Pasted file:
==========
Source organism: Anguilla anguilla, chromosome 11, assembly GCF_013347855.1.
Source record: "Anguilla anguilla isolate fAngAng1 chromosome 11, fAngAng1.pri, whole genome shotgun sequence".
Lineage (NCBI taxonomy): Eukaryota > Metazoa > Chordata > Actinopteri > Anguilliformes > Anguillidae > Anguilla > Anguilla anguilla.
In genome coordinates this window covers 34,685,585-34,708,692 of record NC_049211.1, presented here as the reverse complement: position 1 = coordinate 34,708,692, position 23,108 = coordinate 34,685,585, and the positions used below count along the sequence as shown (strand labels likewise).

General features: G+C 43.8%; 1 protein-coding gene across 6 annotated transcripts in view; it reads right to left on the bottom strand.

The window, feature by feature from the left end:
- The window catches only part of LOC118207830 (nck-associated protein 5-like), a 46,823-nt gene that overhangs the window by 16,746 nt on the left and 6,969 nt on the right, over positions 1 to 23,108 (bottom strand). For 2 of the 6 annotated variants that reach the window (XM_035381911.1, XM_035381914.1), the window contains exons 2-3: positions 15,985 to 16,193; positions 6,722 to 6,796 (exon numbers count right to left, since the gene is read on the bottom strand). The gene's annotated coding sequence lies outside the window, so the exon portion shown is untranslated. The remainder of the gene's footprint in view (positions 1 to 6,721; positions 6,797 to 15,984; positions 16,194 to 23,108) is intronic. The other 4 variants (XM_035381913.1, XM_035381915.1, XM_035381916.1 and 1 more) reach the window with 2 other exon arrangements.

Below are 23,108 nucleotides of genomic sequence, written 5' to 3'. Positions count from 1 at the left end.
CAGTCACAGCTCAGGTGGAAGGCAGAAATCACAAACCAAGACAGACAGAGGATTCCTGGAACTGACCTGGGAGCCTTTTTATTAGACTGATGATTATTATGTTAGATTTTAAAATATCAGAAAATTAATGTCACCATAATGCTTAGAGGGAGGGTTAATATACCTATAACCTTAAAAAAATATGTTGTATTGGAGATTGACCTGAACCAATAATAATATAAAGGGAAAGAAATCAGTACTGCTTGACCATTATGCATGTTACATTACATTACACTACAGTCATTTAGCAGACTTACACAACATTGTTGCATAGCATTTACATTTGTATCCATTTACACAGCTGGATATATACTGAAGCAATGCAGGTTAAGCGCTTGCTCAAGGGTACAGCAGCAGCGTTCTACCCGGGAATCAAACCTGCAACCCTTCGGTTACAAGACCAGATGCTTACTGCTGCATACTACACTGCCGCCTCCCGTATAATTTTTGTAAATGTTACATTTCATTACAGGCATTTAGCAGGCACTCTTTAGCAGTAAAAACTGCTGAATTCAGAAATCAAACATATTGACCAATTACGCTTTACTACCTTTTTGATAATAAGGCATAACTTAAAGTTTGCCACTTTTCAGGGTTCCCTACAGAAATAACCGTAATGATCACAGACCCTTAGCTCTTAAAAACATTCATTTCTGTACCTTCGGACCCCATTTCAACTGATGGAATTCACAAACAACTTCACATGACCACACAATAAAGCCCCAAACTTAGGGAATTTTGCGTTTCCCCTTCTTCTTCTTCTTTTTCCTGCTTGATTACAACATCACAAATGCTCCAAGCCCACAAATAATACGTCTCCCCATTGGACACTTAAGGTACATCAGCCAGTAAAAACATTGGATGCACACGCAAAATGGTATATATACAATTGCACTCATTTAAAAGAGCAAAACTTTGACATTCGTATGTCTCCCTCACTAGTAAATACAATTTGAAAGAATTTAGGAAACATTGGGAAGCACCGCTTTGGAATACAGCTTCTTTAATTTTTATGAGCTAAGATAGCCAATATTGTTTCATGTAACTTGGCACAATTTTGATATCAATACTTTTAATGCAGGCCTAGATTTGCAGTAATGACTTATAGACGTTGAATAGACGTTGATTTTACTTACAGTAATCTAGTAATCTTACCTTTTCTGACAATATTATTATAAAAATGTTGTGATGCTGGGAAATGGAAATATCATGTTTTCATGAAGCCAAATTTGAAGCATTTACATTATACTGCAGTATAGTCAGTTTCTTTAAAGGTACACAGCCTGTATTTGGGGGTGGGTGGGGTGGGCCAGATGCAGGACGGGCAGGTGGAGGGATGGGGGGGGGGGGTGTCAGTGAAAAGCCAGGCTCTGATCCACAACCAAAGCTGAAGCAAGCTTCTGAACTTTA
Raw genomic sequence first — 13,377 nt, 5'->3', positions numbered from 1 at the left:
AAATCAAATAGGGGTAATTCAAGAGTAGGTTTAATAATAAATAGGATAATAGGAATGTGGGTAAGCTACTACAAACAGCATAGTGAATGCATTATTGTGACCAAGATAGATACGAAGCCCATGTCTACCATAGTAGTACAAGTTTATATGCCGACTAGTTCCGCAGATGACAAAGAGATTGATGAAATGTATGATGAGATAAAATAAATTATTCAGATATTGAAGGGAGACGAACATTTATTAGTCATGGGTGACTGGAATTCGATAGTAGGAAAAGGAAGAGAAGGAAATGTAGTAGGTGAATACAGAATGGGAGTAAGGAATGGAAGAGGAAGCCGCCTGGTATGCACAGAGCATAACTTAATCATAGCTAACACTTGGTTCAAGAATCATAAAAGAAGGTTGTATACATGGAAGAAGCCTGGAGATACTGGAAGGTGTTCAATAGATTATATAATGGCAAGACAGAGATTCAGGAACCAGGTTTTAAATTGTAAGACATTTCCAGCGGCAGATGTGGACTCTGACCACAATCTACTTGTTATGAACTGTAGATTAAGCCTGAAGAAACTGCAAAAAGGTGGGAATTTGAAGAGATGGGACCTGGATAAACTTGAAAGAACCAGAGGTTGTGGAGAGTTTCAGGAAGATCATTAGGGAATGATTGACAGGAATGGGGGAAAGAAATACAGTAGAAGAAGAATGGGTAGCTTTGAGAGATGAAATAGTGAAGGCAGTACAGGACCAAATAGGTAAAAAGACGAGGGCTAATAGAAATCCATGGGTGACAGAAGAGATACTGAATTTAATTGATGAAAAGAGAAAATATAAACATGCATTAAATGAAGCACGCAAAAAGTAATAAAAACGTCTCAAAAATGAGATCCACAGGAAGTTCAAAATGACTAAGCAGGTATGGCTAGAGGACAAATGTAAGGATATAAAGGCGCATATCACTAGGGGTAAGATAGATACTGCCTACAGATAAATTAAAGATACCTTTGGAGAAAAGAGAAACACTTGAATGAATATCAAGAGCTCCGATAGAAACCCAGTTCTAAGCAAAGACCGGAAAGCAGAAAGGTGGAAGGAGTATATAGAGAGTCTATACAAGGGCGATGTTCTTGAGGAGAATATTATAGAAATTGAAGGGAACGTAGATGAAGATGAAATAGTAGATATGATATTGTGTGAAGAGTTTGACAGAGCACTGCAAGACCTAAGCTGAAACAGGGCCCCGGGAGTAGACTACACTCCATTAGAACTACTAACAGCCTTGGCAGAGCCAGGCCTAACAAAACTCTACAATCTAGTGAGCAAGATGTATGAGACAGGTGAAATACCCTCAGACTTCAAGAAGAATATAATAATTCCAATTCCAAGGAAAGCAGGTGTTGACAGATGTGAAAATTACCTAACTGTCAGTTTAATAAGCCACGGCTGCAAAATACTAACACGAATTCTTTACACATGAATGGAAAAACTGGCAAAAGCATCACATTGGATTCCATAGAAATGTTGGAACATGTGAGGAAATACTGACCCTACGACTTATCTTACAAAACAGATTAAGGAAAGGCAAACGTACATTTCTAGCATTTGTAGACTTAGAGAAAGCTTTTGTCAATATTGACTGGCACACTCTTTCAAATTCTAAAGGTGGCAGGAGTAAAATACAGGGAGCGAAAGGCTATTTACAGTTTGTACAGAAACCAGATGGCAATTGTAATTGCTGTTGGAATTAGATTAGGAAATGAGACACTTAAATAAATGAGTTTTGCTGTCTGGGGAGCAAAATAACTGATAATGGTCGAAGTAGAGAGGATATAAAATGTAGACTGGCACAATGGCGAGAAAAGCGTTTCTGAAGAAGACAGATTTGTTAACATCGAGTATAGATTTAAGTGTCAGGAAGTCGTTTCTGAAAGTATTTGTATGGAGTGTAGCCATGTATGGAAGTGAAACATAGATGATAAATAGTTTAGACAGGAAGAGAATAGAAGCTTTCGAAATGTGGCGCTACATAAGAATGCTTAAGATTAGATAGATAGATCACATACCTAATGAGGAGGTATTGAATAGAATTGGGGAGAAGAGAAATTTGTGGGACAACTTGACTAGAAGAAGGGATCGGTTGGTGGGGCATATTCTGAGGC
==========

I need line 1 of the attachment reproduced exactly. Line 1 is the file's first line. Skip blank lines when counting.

Source organism: Anguilla anguilla, chromosome 11, assembly GCF_013347855.1.